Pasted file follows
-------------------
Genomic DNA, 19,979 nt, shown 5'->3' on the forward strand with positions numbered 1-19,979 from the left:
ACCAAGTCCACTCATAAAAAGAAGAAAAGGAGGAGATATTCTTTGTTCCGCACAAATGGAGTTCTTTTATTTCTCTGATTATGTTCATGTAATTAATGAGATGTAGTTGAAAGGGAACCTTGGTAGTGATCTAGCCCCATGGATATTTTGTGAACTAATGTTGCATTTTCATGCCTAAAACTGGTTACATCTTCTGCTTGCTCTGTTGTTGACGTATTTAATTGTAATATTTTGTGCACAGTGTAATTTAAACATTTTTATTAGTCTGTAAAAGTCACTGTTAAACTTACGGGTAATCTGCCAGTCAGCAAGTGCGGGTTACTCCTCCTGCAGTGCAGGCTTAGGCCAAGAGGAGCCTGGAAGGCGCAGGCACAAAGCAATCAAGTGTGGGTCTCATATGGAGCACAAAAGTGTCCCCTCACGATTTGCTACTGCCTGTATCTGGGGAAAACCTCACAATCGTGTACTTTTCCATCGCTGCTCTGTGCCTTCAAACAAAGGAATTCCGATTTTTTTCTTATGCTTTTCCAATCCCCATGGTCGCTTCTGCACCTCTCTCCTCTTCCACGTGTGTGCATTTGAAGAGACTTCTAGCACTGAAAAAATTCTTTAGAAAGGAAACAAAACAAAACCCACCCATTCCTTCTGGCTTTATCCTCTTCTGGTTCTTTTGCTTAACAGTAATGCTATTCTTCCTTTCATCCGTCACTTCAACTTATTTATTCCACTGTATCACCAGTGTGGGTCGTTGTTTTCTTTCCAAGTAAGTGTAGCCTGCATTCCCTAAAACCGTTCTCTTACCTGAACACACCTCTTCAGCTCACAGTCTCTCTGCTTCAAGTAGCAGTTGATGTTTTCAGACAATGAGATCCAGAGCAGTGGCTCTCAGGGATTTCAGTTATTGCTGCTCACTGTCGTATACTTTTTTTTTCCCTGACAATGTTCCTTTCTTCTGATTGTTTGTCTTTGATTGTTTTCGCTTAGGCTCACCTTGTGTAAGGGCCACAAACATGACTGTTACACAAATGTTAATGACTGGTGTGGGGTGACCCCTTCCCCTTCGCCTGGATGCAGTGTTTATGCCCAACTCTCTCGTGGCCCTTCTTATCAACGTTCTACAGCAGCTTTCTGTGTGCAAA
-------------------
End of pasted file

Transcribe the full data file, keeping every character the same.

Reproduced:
Genomic DNA, 19,979 nt, shown 5'->3' on the forward strand with positions numbered 1-19,979 from the left:
ACCAAGTCCACTCATAAAAAGAAGAAAAGGAGGAGATATTCTTTGTTCCGCACAAATGGAGTTCTTTTATTTCTCTGATTATGTTCATGTAATTAATGAGATGTAGTTGAAAGGGAACCTTGGTAGTGATCTAGCCCCATGGATATTTTGTGAACTAATGTTGCATTTTCATGCCTAAAACTGGTTACATCTTCTGCTTGCTCTGTTGTTGACGTATTTAATTGTAATATTTTGTGCACAGTGTAATTTAAACATTTTTATTAGTCTGTAAAAGTCACTGTTAAACTTACGGGTAATCTGCCAGTCAGCAAGTGCGGGTTACTCCTCCTGCAGTGCAGGCTTAGGCCAAGAGGAGCCTGGAAGGCGCAGGCACAAAGCAATCAAGTGTGGGTCTCATATGGAGCACAAAAGTGTCCCCTCACGATTTGCTACTGCCTGTATCTGGGGAAAACCTCACAATCGTGTACTTTTCCATCGCTGCTCTGTGCCTTCAAACAAAGGAATTCCGATTTTTTTCTTATGCTTTTCCAATCCCCATGGTCGCTTCTGCACCTCTCTCCTCTTCCACGTGTGTGCATTTGAAGAGACTTCTAGCACTGAAAAAATTCTTTAGAAAGGAAACAAAACAAAACCCACCCATTCCTTCTGGCTTTATCCTCTTCTGGTTCTTTTGCTTAACAGTAATGCTATTCTTCCTTTCATCCGTCACTTCAACTTATTTATTCCACTGTATCACCAGTGTGGGTCGTTGTTTTCTTTCCAAGTAAGTGTAGCCTGCATTCCCTAAAACCGTTCTCTTACCTGAACACACCTCTTCAGCTCACAGTCTCTCTGCTTCAAGTAGCAGTTGATGTTTTCAGACAATGAGATCCAGAGCAGTGGCTCTCAGGGATTTCAGTTATTGCTGCTCACTGTCGTATACTTTTTTTTTCCCTGACAATGTTCCTTTCTTCTGATTGTTTGTCTTTGATTGTTTTCGCTTAGGCTCACCTTGTGTAAGGGCCACAAACATGACTGTTACACAAATGTTAATGACTGGTGTGGGGTGACCCCTTCCCCTTCGCCTGGATGCAGTGTTTATGCCCAACTCTCTCGTGGCCCTTCTTATCAACGTTCTACAGCAGCTTTCTGTGTGCAAA